In edentulous elderly people, bite force improvement was associated with higher brain activity in the frontal lobe and parahippocampus gyrus, and thus might contribute to maintain cognitive function.
Periodontitis is known as a risk factor for type 2 diabetes mellitus （T2DM）. However, the molecular mechanism is still unclear. The incretin peptides, glucagon-like peptide-1 （GLP-1） and glucose-dependent insulinotropic polypeptide, are major regulators of post-prandial insulin secretion, which are rapidly degraded to inactive forms with the cleavage of Ala2-Glu3 bond by dipeptidylpeptidase 4 （DPP4）. Recent studies demonstrated that Porphyromonas gingivalis, one of the major causative organisms of chronic periodontitis in humans, possesses DPP4. Since the prokaryotic DPP4 is a homologue to mammalian DPP4, it is possible that periodontopathic bacterial infection could lead to the onset or progression of type 2 diabetes mellitus through the degradation of incretins by those DPP4s. In this study, we assessed the cell-associated DPP4s and their GLP-1-hydrolyzing activity in periodontopathic bacteria. The results indicated that, among the 6 periodontopathic bacteria tested, P. gingivalis, Tannerella forsythia and Prevotella intermedia possess cell-associated DPP4, which can hydrolyze GLP-1 to the inactive form. In addition, further characterization of T. forsythia DPP4 （TfDPP4） using recombinant TfDPP4 indicated that TfDPP4 has a similar amino acid sequence and molecular profiles （molecular mass, the isoelectric point, pH- and salt-dependences） to P. gingivalis DPP4 （PgDPP4）.
In conclusion the present findings indicate that some periodontopathic bacteria can possess functional DPP4 associated with its cell surface that can degrade incretins as does human DPP4, and thus periodontitis with periodontopathic bacterial infection could be an important risk factor for T2DM.
Sensory neurons in the periodontal ligament （PDL） transmit the impulses, which are generated by the mechanical stimulation of the tooth, into the trigeminal ganglion, resulting in the excitement of the nucleus ventralis posteromedialis of the thalamus. When sensory neurons are injured, the neurites become atrophied and degenerated. Nerve growth factor （NGF） belonging to neurotrophic factors plays important roles in neurite extension and regeneration of injured sensory neurons. We evaluated how the major component of the outer membrane of gram-negative bacteria, lipopolysaccharide （LPS）, affected transforming growth factor-beta1 （TGF- β1）-induced NGF expression in rat PDL-derived fibroblasts SCDC2 cells. qRT-PCR and ELISA analyses showed that LPS suppressed TGF- β1-induced NGF synthesis through the activation of Toll-like receptor 4 （TLR4）. In addition, inhibitor of κB （I- κB） kinase-2 （IKK-2） inhibitor, TPCA-1, abrogated LPSinduced suppression of TGF- β1-promoted NGF expression. Intriguingly, western blotting showed that LPS inhibited TGF- β1-induced activation of p38 mitogen-activated protein kinase （MAPK） that mediated TGF- β1-induced intra-cellular signal transduction for NGF expression. These results suggested that TLR4-mediated signaling activated by LPS suppresses TGF- β1-induced NGF expression in PDL fibroblasts by inhibiting TGF- β1-induced p38 MAPK activation in a nuclear factor- κ B-dependent manner, possibly resulting in the suppression of the regeneration of injured PDL neurons. （194 words）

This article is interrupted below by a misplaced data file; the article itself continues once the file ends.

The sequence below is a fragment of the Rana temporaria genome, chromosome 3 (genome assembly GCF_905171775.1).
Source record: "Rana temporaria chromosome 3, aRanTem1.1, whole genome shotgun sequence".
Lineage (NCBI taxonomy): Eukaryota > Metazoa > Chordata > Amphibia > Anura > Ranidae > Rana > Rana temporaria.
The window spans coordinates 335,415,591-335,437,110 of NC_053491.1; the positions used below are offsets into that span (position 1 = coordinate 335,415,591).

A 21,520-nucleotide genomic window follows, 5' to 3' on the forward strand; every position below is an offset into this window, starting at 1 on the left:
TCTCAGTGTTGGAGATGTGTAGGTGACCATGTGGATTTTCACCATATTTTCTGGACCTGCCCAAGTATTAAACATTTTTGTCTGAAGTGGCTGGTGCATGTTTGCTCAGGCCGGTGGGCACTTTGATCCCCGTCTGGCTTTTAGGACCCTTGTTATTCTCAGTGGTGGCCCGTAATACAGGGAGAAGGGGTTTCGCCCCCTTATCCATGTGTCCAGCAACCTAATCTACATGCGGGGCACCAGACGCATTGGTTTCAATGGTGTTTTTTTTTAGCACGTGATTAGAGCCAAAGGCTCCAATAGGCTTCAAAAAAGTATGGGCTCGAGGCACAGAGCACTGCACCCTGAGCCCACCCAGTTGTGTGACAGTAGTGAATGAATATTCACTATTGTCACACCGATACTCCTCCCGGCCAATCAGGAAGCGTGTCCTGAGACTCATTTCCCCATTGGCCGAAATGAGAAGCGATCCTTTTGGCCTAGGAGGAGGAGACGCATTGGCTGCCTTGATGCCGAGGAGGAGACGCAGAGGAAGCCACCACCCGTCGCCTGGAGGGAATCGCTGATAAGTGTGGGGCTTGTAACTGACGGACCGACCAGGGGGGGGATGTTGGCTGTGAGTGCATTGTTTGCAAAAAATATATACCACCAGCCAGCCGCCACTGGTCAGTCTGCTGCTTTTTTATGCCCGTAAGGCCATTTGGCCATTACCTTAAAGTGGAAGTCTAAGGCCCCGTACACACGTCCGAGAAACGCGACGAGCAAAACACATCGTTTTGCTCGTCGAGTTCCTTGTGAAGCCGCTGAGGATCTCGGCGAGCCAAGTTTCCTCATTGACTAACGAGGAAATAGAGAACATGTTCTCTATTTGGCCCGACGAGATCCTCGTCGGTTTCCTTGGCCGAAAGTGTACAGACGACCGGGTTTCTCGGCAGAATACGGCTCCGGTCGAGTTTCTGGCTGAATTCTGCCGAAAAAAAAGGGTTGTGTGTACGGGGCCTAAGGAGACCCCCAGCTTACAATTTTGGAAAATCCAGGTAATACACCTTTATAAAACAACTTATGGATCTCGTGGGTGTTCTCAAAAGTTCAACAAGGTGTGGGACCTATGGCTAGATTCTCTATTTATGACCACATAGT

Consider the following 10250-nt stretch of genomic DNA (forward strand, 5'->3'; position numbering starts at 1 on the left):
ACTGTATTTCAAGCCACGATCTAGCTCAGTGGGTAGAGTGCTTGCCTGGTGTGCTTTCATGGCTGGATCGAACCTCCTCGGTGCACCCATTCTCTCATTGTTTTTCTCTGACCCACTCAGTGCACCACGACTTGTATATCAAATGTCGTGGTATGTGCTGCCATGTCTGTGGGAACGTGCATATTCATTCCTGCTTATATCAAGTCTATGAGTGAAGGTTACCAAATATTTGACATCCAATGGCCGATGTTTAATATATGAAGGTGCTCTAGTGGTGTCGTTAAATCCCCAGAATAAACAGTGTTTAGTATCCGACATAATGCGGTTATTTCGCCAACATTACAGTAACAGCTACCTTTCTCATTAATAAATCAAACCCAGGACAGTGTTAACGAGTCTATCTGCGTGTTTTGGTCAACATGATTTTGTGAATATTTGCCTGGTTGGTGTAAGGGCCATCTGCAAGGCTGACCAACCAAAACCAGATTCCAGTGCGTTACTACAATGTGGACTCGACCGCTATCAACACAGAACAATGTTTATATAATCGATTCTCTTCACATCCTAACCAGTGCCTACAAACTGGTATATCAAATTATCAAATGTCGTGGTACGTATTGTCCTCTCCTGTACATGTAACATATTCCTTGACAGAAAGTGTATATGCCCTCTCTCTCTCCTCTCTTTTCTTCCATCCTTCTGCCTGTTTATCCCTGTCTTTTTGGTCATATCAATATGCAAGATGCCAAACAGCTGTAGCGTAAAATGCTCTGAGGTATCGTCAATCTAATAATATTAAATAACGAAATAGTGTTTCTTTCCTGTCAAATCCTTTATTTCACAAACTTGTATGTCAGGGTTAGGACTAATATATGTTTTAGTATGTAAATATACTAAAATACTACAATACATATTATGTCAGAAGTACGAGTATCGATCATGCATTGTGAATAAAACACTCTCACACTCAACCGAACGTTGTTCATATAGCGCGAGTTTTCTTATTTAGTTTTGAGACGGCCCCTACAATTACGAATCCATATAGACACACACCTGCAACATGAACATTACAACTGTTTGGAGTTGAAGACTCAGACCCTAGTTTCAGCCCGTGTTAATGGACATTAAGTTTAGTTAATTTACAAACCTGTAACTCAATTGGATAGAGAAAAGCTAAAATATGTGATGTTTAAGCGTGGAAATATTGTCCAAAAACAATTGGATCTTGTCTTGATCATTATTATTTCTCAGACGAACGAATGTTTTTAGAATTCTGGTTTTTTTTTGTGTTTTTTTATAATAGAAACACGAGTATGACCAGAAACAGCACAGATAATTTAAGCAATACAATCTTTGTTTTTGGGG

The purpose of this study was to analyze the amount of wear with an intra-oral scahher in order to observe the wear process on implant superstructures.
This study included 30 patients who gave informed consent. Implant superstructures and antagonists on the first molar were captured with an intra-oral scanner （3M true definition scanner, 3M, St. Paul, MN, USA） when they were placed, and again 3 months later. Scanned data were imported to an image measuring program （GOM Inspect, GOM, Brunswick, Germany） and saved as STL files. Subsequently, the scanned data just after placement were compared with those after 3 months. The deviation of structural changes in functional cusps of first molars was calculated as the amount of wear. The statistical analysis was performed with the statistical analyze software （IBM SPSS, Armonk, IBM, NY, USA）.
The mean amount of wear on implant superstructures was 76 ± 30 ㎛ for Zirconia（Zr） and 71 ± 27 ㎛ for Hybrid Composite Resin（HC）. There were no significant differences between the two groups. The mean loss of height on the antagonist tooth was 58 ± 25 ㎛for Zr and 60 ± 20 ㎛ for HC. There were no significant differences between these groups. Moreover, there were no significant differences in wear between screw-retained superstructure and cement-retained ones. However, superstructure wear for men was significantly larger than that for women （p<0.05）.
The accuracy of the intra-oral scanner was adequate for measuring the amount of wear. Thus, this measuring system could be useful for observing the morphological change of implant superstructures. There were no differences between the wear on implant superstructures made of Zr and those made. Therefore, those results indicated that Zr which was adjusted and polished properly could be applicable for implant superstructures. Moreover, there were differences between the wear of the men group and the women group, indicating that the occlusal force affected the results.
When added to local anesthetics, dexmedetomidine has been shown to increase the local anesthetic effect, decrease local blood flow, and suppress inflammation. However, the effects and mechanism of action of dexmedetomidine on lingual arteries have not been determined. The aim of this study was to investigate the effect of dexmedetomidine on lingual arterial vascular smooth muscle, evaluating changes in contraction tension and intracellular calcium ion concentration ［Ca2+］i. Endothelium-denuded lingual arteries were sliced into 2- to 3-mm rings. Specimens were loaded with a fluorescent calcium indicator. Changes in isometric contraction tension and ［Ca2+］i were measured with the addition of various substances at various concentrations, under different conditions of baseline stimulation （with KCl, adrenaline, caffeine, or histamine） ,and under conditions of intra or extracellular calcium store depletion. Dexmedetomidine increased the contraction tension and ［Ca2+］i induced by high-KCl depolarization. Dexmedetomidine inhibited receptor-activated Ca2+ channels and phosphatidylinositol-1,4,5- triphosphate-induced Ca2+ release, but not Ca2+-induced Ca2+ release. The findings of the present study elucidate the effects and mechanism of action of dexmedetomidine on vascular smooth muscle. This information will be useful in the development of dexmedetomidine-containing local anesthetics that are safe for use in patients with cardiovascular compromise.